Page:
Data from: Multiple mating but not recombination causes quantitative increase in offspring genetic diversity for varying genetic architectures
Rueppell, Olav, University of North Carolina
Meier, Stephen, University of North Carolina
Deutsch, Roland, University of North Carolina
Published Feb 22, 2013 on Dryad.
Cite this dataset
Rueppell, Olav; Meier, Stephen; Deutsch, Roland (2013). Data from: Multiple mating but not recombination causes quantitative increase in offspring genetic diversity for varying genetic architectures [Dataset]. Dryad. https://doi.org/10.5061/dryad.j57k3
Explaining the evolution of sex and recombination is particularly intriguing for some species of eusocial insects because they display exceptionally high mating frequencies and genomic recombination rates. Explanations for both phenomena are based on the notion that both increase colony genetic diversity, with demonstrated benefits for colony disease resistance and division of labor. However, the relative contributions of mating number and recombination rate to colony genetic diversity have never been simultaneously assessed. Our study simulates colonies, assuming different mating numbers, recombination rates, and genetic architectures, to assess their worker genotypic diversity. The number of loci has a strong negative effect on genotypic diversity when the allelic effects are inversely scaled to locus number. In contrast, dominance, epistasis, lethal effects, or limiting the allelic diversity at each locus does not significantly affect the model outcomes. Mating number increases colony genotypic variance and lowers variation among colonies with quickly diminishing returns. Genomic recombination rate does not affect intra- and inter-colonial genotypic variance, regardless of mating frequency and genetic architecture. Recombination slightly increases the genotypic range of colonies and more strongly the number of workers with unique allele combinations across all loci. Overall, our study contradicts the argument that the exceptionally high recombination rates cause a quantitative increase in offspring genotypic diversity across one generation. Alternative explanations for the evolution of high recombination rates in social insects are therefore needed. Short-term benefits are central to most explanations of the evolution of multiple mating and high recombination rates in social insects but our results also apply to other species.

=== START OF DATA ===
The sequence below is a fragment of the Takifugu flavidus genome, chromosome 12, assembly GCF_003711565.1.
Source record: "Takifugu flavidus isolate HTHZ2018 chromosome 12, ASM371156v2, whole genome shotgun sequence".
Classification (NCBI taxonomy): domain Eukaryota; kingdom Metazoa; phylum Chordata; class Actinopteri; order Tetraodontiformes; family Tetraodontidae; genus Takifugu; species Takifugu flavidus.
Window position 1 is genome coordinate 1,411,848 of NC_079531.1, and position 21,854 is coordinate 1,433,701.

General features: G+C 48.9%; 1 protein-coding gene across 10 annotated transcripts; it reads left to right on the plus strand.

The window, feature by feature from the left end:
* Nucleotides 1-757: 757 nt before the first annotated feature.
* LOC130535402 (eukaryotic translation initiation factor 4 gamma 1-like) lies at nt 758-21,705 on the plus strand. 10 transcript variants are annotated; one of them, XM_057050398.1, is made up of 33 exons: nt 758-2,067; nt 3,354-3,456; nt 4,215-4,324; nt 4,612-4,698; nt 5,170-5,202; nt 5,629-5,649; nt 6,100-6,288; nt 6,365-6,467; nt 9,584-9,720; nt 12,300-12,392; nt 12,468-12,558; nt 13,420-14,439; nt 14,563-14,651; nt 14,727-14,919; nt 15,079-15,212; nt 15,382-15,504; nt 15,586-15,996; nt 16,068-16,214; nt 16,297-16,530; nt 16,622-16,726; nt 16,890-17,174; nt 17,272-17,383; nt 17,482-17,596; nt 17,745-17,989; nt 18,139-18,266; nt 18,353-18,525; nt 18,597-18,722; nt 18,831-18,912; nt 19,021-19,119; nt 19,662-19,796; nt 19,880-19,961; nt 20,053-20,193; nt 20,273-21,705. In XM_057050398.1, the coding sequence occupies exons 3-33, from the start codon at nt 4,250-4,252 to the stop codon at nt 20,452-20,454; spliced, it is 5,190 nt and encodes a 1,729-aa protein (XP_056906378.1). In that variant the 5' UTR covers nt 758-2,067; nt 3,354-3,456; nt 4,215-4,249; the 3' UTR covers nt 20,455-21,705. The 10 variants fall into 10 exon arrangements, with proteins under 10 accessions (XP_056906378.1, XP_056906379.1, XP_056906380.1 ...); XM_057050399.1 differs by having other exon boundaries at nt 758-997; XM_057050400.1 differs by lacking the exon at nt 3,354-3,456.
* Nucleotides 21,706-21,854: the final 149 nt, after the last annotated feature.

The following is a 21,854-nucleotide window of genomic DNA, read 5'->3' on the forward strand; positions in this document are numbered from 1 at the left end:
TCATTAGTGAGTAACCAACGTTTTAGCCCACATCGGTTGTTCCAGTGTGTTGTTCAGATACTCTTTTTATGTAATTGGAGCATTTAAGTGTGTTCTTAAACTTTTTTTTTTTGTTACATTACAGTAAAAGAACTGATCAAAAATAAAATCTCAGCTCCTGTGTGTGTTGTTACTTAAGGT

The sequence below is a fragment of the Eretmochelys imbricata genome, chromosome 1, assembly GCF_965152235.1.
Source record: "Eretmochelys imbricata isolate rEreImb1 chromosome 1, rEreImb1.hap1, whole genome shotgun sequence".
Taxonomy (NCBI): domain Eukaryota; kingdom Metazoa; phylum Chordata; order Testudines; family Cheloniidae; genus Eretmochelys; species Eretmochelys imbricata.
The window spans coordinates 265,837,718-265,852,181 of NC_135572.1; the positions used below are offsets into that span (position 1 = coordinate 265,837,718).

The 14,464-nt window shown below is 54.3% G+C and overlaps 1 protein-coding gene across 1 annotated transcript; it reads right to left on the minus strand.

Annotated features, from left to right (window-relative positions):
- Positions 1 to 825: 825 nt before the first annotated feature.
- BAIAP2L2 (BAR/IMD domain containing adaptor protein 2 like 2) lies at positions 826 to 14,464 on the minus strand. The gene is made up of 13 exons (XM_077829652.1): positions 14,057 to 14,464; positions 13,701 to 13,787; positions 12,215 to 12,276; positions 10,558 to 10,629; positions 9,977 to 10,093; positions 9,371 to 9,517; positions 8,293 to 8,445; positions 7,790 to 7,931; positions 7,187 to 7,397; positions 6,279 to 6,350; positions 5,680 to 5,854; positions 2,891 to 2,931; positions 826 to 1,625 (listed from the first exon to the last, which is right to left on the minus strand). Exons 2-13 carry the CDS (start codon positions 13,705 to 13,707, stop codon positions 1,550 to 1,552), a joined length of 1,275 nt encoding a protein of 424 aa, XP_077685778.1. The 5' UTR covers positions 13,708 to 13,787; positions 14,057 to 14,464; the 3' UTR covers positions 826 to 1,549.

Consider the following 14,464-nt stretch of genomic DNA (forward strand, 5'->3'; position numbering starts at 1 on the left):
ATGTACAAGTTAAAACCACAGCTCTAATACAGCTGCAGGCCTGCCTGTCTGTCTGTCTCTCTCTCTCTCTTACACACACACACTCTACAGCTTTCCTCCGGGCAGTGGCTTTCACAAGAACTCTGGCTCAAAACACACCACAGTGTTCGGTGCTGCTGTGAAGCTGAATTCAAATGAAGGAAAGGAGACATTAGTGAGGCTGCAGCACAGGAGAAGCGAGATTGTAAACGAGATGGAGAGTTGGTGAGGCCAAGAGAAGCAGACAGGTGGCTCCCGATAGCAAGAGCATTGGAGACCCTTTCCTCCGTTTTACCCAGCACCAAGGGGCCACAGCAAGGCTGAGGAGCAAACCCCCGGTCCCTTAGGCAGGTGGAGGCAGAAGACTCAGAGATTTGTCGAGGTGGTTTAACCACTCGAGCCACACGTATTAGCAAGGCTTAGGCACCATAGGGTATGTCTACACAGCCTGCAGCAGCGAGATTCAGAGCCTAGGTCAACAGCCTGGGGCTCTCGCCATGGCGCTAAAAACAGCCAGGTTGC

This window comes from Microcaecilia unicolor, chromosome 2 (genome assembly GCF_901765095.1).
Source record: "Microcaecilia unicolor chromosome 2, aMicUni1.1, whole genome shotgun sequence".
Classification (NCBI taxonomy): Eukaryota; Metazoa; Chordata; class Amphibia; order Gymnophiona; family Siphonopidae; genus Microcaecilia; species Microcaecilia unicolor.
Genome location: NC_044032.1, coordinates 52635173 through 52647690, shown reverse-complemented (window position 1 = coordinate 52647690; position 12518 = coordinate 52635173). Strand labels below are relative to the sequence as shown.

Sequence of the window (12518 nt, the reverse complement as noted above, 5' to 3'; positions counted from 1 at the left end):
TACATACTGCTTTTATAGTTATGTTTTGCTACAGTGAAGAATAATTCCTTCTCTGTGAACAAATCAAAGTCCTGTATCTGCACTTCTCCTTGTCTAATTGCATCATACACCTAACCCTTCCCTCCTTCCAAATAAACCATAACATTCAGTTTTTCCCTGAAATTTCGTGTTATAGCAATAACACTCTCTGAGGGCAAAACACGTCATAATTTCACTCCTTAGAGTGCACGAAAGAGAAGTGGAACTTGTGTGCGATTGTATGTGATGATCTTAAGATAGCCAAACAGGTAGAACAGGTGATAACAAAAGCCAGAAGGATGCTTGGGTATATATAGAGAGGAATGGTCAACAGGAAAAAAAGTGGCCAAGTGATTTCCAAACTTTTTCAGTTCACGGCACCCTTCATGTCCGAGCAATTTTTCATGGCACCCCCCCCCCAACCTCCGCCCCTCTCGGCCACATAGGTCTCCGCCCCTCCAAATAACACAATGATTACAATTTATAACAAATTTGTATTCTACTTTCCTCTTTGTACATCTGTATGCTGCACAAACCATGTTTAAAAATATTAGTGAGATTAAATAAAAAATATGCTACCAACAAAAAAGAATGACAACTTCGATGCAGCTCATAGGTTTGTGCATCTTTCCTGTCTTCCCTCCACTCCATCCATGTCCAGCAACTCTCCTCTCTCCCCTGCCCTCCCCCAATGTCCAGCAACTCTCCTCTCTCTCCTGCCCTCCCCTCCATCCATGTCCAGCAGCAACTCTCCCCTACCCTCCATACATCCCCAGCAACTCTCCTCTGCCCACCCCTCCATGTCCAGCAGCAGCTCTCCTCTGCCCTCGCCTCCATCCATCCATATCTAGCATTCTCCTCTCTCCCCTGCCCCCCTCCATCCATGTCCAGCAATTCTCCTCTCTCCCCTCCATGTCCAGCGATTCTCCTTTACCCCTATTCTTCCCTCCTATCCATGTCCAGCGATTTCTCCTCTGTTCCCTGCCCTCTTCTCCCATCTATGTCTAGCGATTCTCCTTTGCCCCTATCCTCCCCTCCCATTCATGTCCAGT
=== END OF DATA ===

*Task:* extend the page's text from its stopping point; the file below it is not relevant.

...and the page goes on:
R-code for colony model and simulations
This title contains two "R" code modules. The first can be used to generate the worker genotypes of a colony of haplodiploid social insects from one mother and a specified number of males, assuming a certain number of loci and a certain recombination rate. The second module uses this colony algorithm to evaluate colony genetic diversity across varying numbers of males, recombination rates, and loci numbers.